Image Processing Reference
correction built in that an occasional lost packet can be handled without the viewing expe-
rience being severely compromised.
HTTP was originally designed for the delivery of Web pages, and those comprised a mix-
ture of text-based HTMP, CSS, and other varieties of marked-up content and code. Various
binary formats containing images, executable code objects, and other assets that help cre-
ate the human readable page are also delivered using HTTP.
The technique known as progressive downloading was developed in the mid-1990s.
It allows the HTTP connection to remain open, and the client continues to process the
stream incrementally as it arrives. This seemed to work for delivering audio and video
content, but because it was designed to operate on top of TCP, the delivery is not ideal for
real-time live broadcasting. Progressive downloading works reasonably well for deliver-
ing movie trailers or other short clips, since these are being sourced from a previously
encoded file and the client is simply electing to begin playing the content before it is fully
Early implementations of streaming servers and clients used RTP, but this has been super-
seded by RTSP. RTSP is an application-level protocol to control the delivery of data in real
time. The protocol is designed for on-demand delivery of real-time data, such as audio
and video. This includes live data feeds or stored clips. Multiple, simultaneous data-
delivery sessions are also supported.
RTSP is better than HTTP when long-form content is being delivered. Capturing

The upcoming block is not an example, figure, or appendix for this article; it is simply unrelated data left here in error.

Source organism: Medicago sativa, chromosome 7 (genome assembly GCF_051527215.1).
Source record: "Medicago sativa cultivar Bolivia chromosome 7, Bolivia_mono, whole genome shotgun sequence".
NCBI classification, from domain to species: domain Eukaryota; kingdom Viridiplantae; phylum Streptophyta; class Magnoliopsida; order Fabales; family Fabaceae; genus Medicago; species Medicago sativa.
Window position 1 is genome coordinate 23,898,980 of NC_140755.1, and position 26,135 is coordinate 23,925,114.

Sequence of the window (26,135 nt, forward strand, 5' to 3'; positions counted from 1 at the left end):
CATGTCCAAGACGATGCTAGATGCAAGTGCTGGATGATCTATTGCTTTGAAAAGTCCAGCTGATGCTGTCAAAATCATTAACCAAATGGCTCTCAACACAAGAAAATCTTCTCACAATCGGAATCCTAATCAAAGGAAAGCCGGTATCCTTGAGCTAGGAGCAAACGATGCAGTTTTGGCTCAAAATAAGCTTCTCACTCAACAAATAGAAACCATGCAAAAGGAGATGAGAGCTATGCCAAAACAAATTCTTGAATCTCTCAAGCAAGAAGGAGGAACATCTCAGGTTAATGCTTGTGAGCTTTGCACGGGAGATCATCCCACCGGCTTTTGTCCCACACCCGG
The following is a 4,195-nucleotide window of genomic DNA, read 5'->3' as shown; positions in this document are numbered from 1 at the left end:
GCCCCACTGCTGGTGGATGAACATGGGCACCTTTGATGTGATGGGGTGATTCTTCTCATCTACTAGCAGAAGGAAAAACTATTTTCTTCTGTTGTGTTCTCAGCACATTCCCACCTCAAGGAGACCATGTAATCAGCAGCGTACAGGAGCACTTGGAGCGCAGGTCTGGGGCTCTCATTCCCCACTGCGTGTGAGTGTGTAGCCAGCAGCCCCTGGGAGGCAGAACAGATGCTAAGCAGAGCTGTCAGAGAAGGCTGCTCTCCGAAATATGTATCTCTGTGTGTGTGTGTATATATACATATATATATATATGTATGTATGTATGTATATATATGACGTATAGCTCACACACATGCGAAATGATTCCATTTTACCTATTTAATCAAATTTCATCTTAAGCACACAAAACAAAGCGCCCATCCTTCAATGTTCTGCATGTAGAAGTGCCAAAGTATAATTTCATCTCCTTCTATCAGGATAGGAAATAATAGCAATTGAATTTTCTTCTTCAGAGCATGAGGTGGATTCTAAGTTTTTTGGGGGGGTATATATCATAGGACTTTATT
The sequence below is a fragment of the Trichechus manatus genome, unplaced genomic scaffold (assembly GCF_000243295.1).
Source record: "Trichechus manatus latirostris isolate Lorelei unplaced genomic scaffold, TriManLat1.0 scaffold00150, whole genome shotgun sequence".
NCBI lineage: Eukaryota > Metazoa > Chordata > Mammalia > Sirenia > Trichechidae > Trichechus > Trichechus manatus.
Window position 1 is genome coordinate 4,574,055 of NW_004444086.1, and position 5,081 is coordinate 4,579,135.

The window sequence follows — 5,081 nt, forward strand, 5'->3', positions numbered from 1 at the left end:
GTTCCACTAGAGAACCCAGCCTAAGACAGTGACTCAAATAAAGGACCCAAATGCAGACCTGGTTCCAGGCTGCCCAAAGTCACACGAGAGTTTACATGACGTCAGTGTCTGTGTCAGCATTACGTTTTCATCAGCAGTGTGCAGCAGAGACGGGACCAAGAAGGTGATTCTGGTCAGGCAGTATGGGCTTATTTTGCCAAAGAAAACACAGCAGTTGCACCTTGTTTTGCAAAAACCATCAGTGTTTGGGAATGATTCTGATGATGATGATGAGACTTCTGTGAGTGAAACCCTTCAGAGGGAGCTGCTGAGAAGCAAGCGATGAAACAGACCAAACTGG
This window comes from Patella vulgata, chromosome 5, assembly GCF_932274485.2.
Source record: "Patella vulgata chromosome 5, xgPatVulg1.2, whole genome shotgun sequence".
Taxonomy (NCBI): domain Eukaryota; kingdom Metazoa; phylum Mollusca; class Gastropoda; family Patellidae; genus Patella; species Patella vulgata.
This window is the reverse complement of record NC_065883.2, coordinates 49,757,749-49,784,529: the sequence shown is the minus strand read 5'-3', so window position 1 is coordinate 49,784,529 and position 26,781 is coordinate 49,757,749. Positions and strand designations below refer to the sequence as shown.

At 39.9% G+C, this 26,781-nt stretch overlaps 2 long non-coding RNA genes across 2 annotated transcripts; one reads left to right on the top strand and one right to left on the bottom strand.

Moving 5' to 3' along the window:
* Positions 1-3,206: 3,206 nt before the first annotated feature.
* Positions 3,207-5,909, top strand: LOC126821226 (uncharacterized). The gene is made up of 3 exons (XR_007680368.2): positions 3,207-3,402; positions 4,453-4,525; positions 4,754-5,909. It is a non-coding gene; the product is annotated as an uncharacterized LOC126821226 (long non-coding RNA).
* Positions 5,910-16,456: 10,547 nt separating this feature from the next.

streaming protocols to disk is not usually possible in consumer-oriented applications
unless the broadcaster allows it, and even then the facilities are not obvious to an
untrained user—so the consumer is less able to capture and retain a copy of the content
than if a downloadable file based protocol were used. This is seen as a benefit from the
content provider's perspective. Capturing RTSP sessions is not overly difficult if you
know how, but it requires a solution that is beyond the average consumer user's technical
capabilities to deploy. So casual copying is less likely with RTSP than it would be with
HTTP. Relying on RTSP isn't a bad approach to security, but a properly developed DRM
policy would be better.
Refer to RFC 2326 for full technical details of RTSP and to RFC 1889 for details of RTP.
RFC documents are mirrored in many locations on the web. The most authoritative source
is the Internet Engineering Task Force ( IETF ). Other sources can be located via Google.
Additional information about RTSP is also available at the Real Networks web site.
Real Networks: http://www.real.com/technology/rtsp/index.html
IETF Org: http://www.ietf.org/
FAQs Org: http://www.faqs.org/rfcs/
RFC Archive: http://www.rfc-archive.org/